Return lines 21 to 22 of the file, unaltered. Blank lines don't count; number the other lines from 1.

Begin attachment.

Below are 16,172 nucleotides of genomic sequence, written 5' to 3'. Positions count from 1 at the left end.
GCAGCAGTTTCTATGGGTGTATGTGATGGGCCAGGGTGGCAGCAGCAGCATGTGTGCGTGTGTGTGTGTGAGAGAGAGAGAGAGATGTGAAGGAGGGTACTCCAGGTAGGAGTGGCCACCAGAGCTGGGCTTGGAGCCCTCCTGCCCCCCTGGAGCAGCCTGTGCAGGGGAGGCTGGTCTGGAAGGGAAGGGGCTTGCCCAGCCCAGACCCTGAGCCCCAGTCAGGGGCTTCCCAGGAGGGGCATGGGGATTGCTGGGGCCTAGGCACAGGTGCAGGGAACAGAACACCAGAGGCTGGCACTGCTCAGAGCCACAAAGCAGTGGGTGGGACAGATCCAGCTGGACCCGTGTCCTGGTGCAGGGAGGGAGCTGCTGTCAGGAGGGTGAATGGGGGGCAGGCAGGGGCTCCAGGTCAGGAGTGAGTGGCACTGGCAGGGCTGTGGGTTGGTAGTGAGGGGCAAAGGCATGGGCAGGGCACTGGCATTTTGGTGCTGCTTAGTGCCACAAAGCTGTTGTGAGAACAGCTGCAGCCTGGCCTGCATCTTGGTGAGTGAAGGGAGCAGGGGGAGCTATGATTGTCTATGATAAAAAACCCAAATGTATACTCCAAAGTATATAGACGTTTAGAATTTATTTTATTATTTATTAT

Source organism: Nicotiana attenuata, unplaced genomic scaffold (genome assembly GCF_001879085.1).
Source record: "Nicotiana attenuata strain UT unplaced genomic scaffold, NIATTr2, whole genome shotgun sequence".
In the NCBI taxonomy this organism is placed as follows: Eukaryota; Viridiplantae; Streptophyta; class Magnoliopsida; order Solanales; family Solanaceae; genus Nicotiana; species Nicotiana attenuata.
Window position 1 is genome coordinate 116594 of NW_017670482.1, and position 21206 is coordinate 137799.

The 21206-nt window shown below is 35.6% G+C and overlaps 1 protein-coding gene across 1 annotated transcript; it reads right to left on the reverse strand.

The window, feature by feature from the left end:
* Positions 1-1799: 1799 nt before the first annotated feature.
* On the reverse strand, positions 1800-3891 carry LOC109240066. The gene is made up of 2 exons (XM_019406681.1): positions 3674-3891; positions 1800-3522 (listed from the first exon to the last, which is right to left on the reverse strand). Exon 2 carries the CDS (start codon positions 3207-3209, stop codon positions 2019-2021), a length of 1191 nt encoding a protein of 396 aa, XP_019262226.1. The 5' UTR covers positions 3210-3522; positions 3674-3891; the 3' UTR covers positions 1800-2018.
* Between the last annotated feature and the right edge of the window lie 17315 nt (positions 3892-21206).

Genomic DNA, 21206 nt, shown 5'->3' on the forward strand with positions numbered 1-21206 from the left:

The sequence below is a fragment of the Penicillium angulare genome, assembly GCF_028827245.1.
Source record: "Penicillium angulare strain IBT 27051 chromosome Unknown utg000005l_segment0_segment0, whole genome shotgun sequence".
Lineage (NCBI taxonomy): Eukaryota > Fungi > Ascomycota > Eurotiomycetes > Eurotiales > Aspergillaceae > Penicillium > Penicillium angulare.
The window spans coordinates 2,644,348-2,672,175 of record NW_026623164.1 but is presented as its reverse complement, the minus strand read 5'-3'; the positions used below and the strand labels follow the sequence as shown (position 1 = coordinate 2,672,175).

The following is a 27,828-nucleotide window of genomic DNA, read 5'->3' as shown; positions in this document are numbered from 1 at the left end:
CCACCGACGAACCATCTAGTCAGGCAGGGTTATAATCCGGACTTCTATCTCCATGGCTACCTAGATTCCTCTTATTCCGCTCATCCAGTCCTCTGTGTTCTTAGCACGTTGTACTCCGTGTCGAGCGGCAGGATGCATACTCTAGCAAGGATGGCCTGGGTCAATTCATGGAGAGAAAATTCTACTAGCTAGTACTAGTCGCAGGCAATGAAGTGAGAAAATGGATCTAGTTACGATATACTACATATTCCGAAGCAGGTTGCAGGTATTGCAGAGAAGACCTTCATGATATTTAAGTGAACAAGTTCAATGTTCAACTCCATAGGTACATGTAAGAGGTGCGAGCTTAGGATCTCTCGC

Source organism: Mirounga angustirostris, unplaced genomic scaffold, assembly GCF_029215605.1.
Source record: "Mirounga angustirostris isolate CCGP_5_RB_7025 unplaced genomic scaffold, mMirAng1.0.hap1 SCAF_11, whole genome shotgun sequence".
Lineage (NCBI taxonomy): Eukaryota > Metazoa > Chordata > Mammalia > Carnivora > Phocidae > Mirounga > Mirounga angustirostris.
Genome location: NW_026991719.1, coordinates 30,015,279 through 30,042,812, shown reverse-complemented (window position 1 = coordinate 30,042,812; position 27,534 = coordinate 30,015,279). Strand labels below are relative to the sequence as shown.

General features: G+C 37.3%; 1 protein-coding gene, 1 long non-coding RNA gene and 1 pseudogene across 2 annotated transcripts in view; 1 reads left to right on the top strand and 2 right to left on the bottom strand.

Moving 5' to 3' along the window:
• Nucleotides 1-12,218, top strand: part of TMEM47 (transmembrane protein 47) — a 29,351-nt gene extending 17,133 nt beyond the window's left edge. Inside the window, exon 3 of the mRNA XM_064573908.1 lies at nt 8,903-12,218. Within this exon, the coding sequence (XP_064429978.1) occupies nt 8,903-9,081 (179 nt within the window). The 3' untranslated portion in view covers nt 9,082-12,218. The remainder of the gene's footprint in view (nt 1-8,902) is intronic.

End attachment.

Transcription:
Lineage (NCBI taxonomy): Eukaryota > Metazoa > Chordata > Mammalia > Carnivora > Phocidae > Mirounga > Mirounga angustirostris.
Genome location: NW_026991719.1, coordinates 30,015,279 through 30,042,812, shown reverse-complemented (window position 1 = coordinate 30,042,812; position 27,534 = coordinate 30,015,279). Strand labels below are relative to the sequence as shown.